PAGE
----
MY FATHER’S PEOPLE
My father’s people came from a long line of Celts that settled in the west of Ireland. It is said they loved poetry, music, the land, sea and their people. They believed in spirit people with wings that could either improve or impede their existence; they believed in heroes, an afterlife, held sacred the triad and that dying for others was the greatest of heroism. They were eventually converted to another mystical belief system, though their own reverence for the earth, sun and moon and all living creatures was not entirely in sympathy with the new religion.
Maureen M. Squires
Maureen M. Squires
Preface(At the hill fort of Dun Aeonghus, Arran Islands) We were then urged to think about something that was burdening us, give it a color and a weight and then drop it mentally over the edge into the sea and let it go.
We approached the edge on hands and knees, even then it was dizzying to gaze straight down to the rocks and constantly moving sea below. Looking down into the sea, we saw the colors of water that were in paintings worldwide, sea blues, greens, turquoises, ever-changing with the movement of clouds and sunlight.
No one spoke, as if by silent agreement, not wishing to intrude on each other’s thoughts. At that time I believed I had no great burden to toss over that deserved so dramatic an end. Thus, my thoughts were caught up in the visual feast of rock and sea and cliff-edge. I tried to capture the dramatic scene with my camera and memory. As I turned to look left, I was dazzled by the panorama of cliff meeting sea as the edge of the island curved out and beyond my view. The beauty of earth continues to amaze. As I was feeling overwhelmed and anxious about the drop to the sea, my imagination had already envisioned how I should land if I happened to fall–struggling to picture the “safest” landing when in truth, there really was none. I laughed, realizing I am not ready to leave this life, yet I feel less anxious about the prospect. “Death is the return to the ground of your deepest self,” says John.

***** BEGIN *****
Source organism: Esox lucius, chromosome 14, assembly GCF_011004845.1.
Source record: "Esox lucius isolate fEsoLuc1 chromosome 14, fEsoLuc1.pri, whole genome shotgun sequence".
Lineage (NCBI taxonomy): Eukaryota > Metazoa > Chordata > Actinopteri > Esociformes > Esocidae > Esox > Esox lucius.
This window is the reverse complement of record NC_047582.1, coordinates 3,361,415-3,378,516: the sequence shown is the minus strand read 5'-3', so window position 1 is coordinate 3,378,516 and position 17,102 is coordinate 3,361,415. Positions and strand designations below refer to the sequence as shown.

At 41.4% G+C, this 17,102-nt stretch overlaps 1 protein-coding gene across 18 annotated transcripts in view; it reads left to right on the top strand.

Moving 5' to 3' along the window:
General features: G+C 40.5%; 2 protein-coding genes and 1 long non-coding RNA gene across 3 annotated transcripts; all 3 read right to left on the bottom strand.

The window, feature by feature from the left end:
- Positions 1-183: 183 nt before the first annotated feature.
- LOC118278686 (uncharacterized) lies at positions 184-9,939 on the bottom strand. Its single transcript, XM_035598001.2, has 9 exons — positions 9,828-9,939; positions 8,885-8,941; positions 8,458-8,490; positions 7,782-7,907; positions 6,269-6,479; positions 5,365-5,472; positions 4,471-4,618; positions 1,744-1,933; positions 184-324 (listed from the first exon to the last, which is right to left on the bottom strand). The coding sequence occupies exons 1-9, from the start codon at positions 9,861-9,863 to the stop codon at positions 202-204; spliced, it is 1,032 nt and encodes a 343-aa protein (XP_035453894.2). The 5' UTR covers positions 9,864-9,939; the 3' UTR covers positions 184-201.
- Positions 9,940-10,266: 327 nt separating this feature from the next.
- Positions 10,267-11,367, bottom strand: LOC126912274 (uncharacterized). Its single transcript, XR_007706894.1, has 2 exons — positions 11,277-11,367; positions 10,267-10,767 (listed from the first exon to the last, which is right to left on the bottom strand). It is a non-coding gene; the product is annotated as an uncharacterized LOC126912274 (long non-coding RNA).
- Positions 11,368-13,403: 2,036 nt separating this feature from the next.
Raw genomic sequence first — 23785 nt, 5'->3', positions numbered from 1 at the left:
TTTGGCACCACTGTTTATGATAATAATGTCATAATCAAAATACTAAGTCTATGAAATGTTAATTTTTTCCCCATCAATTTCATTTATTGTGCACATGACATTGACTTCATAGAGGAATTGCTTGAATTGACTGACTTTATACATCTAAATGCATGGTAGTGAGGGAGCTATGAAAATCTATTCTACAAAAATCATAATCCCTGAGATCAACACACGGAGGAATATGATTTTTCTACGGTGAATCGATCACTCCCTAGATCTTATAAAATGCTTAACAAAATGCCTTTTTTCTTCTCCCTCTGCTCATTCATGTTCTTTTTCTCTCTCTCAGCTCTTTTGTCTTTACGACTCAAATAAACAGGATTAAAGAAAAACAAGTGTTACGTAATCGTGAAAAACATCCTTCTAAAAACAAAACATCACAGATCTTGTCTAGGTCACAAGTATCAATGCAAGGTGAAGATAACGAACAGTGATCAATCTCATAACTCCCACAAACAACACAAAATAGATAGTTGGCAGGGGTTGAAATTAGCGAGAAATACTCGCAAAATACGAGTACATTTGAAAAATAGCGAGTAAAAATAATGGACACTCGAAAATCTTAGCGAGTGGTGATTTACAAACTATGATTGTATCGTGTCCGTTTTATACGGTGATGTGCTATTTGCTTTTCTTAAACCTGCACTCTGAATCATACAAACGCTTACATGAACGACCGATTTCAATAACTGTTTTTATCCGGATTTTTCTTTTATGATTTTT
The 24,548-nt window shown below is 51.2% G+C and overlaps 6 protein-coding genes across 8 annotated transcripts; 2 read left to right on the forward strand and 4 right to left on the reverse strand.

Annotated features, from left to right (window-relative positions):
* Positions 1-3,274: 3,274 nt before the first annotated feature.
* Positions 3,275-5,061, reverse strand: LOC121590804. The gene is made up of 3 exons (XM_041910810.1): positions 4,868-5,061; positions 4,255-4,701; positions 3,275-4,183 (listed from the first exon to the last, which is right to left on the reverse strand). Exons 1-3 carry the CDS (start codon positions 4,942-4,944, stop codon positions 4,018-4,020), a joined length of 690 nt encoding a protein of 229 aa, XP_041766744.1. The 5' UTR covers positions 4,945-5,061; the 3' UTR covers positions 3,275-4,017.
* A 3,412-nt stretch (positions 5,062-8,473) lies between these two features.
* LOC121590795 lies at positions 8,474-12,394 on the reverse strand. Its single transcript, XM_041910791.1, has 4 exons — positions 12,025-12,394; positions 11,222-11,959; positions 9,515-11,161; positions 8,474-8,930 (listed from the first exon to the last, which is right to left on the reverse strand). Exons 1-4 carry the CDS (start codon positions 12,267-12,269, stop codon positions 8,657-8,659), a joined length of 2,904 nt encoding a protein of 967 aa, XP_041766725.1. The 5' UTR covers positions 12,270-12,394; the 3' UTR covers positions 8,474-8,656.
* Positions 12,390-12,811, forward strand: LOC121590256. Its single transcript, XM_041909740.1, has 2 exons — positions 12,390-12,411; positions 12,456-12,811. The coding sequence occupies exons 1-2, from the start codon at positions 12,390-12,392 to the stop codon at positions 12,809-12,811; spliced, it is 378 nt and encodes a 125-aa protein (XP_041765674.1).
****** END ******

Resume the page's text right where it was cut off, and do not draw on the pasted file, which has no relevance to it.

The journey to Dun Aeonghus above the sea began in western Pennsylvania. As a child growing up there it was common to be asked, “Who are your mother’s/father’s people? As an American, I am blessed with mixed heritage much like most of my country men and women.” My mother is second generation Polish. Her parents spoke broken English, we could always understand them on a basic level and even learned a few words in Polish. Polish food, traditions, language and culture were highly valued by my grandparents, most of their neighbors and my mother, her siblings and their children. My mother grew up attending weekly Polish classes at the local Catholic church and up to her 85th year, she attended Polish classes every Saturday morning, fall and winter. Yet in a home where English was a second language, my mother and her sister made a point to speak unaccented English and worked to avoid speaking Pittsburgese, a dialect particular to southwestern Pennsylvania. Attuned to the nuance of language, they tried to speak the “movie” English that they heard on the big screen in the town’s only movie theater.
The theater happened to be owned by my Irish, McBride uncles. My father’s people were Irish, except for a German great-grandmother who married my McBride great-grandfather. I don’t recall the German part of the mix receiving much acknowledgment as a child. Dad and Grandpa James Malley never visited Ireland but the pride and joy of being Irish was elemental to whom they were. We of the third generation Irish-American (O)Malleys provide a continuum.